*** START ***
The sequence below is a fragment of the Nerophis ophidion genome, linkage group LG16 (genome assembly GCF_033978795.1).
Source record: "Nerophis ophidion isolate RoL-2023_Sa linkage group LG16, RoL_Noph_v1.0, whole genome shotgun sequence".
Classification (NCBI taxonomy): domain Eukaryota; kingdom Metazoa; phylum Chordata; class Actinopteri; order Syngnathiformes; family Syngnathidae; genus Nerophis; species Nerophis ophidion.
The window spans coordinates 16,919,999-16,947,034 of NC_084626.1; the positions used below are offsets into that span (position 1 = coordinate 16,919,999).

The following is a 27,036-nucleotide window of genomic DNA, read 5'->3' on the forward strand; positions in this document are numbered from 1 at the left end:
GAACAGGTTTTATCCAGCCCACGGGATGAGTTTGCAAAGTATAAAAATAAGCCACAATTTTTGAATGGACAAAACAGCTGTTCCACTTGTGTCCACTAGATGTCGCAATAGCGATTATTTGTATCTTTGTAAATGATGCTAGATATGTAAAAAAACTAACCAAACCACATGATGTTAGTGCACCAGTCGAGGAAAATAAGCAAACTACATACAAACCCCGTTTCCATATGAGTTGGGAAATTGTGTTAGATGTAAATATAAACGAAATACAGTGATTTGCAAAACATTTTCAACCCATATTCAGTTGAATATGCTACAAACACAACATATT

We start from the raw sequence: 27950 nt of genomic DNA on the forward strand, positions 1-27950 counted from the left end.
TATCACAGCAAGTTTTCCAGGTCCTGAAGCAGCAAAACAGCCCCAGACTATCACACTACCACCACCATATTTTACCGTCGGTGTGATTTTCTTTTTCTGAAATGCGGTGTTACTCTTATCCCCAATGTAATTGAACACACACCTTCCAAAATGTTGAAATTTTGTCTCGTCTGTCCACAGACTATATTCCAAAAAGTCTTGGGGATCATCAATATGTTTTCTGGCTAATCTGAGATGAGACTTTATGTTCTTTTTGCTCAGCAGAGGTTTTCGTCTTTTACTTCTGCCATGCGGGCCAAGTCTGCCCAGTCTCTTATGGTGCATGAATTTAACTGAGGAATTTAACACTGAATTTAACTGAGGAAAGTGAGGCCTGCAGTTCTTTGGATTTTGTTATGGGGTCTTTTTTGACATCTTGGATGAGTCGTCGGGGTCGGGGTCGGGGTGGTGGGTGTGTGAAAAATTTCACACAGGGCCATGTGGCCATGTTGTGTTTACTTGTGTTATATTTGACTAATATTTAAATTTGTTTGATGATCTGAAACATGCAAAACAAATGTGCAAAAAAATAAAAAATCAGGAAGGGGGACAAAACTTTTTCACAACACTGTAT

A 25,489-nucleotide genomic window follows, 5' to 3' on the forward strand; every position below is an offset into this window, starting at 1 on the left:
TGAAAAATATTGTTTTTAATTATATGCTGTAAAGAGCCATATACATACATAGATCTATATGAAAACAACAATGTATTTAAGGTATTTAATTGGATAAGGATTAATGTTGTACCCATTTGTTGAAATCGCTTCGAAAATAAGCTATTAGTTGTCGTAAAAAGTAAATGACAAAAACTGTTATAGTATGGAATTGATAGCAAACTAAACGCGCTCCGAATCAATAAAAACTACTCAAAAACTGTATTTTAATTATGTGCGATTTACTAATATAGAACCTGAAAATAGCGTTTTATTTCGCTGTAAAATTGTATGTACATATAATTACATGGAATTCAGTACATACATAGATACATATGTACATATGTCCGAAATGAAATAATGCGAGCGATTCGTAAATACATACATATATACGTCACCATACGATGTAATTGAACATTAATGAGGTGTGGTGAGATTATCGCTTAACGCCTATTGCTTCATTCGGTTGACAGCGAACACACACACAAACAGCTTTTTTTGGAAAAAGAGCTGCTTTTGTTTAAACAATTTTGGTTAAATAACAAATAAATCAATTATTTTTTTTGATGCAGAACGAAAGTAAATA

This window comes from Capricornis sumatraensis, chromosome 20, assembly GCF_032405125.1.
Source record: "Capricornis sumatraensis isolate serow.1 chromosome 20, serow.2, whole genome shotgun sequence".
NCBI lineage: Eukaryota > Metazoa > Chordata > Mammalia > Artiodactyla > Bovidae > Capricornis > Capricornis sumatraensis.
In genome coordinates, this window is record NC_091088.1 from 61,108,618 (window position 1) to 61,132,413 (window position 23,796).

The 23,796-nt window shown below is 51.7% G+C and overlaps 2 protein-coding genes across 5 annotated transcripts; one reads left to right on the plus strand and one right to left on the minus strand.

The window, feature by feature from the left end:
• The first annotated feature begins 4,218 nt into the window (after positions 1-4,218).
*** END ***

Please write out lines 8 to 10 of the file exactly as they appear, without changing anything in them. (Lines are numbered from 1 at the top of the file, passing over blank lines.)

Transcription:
TATCACAGCAAGTTTTCCAGGTCCTGAAGCAGCAAAACAGCCCCAGACTATCACACTACCACCACCATATTTTACCGTCGGTGTGATTTTCTTTTTCTGAAATGCGGTGTTACTCTTATCCCCAATGTAATTGAACACACACCTTCCAAAATGTTGAAATTTTGTCTCGTCTGTCCACAGACTATATTCCAAAAAGTCTTGGGGATCATCAATATGTTTTCTGGCTAATCTGAGATGAGACTTTATGTTCTTTTTGCTCAGCAGAGGTTTTCGTCTTTTACTTCTGCCATGCGGGCCAAGTCTGCCCAGTCTCTTATGGTGCATGAATTTAACTGAGGAATTTAACACTGAATTTAACTGAGGAAAGTGAGGCCTGCAGTTCTTTGGATTTTGTTATGGGGTCTTTTTTGACATCTTGGATGAGTCGTCGGGGTCGGGGTCGGGGTGGTGGGTGTGTGAAAAATTTCACACAGGGCCATGTGGCCATGTTGTGTTTACTTGTGTTATATTTGACTAATATTTAAATTTGTTTGATGATCTGAAACATGCAAAACAAATGTGCAAAAAAATAAAAAATCAGGAAGGGGGACAAAACTTTTTCACAACACTGTAT

A 25,489-nucleotide genomic window follows, 5' to 3' on the forward strand; every position below is an offset into this window, starting at 1 on the left:
TGAAAAATATTGTTTTTAATTATATGCTGTAAAGAGCCATATACATACATAGATCTATATGAAAACAACAATGTATTTAAGGTATTTAATTGGATAAGGATTAATGTTGTACCCATTTGTTGAAATCGCTTCGAAAATAAGCTATTAGTTGTCGTAAAAAGTAAATGACAAAAACTGTTATAGTATGGAATTGATAGCAAACTAAACGCGCTCCGAATCAATAAAAACTACTCAAAAACTGTATTTTAATTATGTGCGATTTACTAATATAGAACCTGAAAATAGCGTTTTATTTCGCTGTAAAATTGTATGTACATATAATTACATGGAATTCAGTACATACATAGATACATATGTACATATGTCCGAAATGAAATAATGCGAGCGATTCGTAAATACATACATATATACGTCACCATACGATGTAATTGAACATTAATGAGGTGTGGTGAGATTATCGCTTAACGCCTATTGCTTCATTCGGTTGACAGCGAACACACACACAAACAGCTTTTTTTGGAAAAAGAGCTGCTTTTGTTTAAACAATTTTGGTTAAATAACAAATAAATCAATTATTTTTTTTGATGCAGAACGAAAGTAAATA